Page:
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Old 12-15-2006, 01:03 AM   #31
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What we need is to get the ignorants who don't even believe in global warming out from under their rocks.

Fair enough to be a sceptic if it means looking up evidence, opening yourself to both sides, and truly being open-minded. In other words, it's great to ask questions, find the answers, and educate yourself in the process. But to manage the work of intellectual art it is to not even believe in global warming - that is simply scandalous beyond excuse.

What I mean to say is, if I wonder about how it comes that ibn Ladin wrote with his right hand in the allegedly false confession tape following 9/11, there's a difference between actually finding the answer (he did so because writing with your left hand is forbidden in his somehow backwards culture) and simply taking it for evidence Bush was behind 9/11.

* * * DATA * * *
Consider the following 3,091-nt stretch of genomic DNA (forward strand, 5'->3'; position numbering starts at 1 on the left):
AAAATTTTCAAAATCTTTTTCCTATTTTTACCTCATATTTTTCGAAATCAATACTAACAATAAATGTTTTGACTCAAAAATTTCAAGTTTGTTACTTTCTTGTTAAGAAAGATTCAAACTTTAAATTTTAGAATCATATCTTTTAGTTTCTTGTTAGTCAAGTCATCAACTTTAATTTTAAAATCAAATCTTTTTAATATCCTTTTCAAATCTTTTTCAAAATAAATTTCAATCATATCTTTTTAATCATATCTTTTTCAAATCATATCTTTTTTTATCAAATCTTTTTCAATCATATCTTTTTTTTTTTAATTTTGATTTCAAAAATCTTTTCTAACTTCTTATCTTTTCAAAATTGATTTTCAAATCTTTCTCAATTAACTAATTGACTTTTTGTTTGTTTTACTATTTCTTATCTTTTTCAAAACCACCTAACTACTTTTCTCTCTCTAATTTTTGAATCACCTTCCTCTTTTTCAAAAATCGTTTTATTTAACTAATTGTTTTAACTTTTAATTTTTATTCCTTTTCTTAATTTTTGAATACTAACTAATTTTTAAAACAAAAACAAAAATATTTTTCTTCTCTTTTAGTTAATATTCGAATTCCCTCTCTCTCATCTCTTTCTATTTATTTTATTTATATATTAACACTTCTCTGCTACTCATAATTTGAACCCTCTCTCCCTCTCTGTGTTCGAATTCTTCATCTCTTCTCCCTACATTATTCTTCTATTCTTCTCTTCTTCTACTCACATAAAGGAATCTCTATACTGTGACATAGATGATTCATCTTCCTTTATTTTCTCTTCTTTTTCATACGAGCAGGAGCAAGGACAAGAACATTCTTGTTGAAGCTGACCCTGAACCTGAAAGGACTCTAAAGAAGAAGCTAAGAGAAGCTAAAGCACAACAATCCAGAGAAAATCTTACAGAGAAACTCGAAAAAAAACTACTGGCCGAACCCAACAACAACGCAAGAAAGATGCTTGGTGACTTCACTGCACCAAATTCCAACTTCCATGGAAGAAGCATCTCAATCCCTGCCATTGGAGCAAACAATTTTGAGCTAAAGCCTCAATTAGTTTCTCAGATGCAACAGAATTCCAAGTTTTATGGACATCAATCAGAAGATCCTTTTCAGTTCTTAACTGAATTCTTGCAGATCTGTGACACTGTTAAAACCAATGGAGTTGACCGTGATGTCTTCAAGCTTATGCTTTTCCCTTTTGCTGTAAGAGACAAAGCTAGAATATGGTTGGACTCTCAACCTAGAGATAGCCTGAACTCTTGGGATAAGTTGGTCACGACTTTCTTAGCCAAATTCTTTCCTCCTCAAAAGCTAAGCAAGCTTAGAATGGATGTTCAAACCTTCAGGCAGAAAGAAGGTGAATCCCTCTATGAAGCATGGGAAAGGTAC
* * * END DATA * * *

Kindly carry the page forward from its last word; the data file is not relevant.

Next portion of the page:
The world is spending so much money on ignorance that could've been better spent elsewhere. We're defending evolution from the Creationists; we had to fight long court battles before we were able to "kill" Terri Schiavo because all these deluded activists thought she was fully alive and able to feel pain; and now we're suffering because right-wingers simply refuse to open their minds to global warming. If you don't even believe global warming exists, or believe it's part of the natural cycle of heat periods and ice ages, then you're exceptionally skilled at hiding from exceptionally easy-to-acquire facts (Google being what it is).
- - - -
More on-topic, I managed to procure this chart, which is the one I discussed earlier. It goes 650 000 years back in time and shows temperature and Co2-levels have correlated for just that long.


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Old 12-15-2006, 01:31 AM   #32
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Originally Posted by Dagobahn Eagle
What we need is to get the ignorants who don't even believe in global warming out from under their rocks.
I highly doubt that those fools are going to wake up, Dagobahn.
I foresee in the coming decades that us in the northern hemisphere will be probably dwelling in ice caves.
I feel sorry for you up there in Norway, y'all will probably living in snow mountains.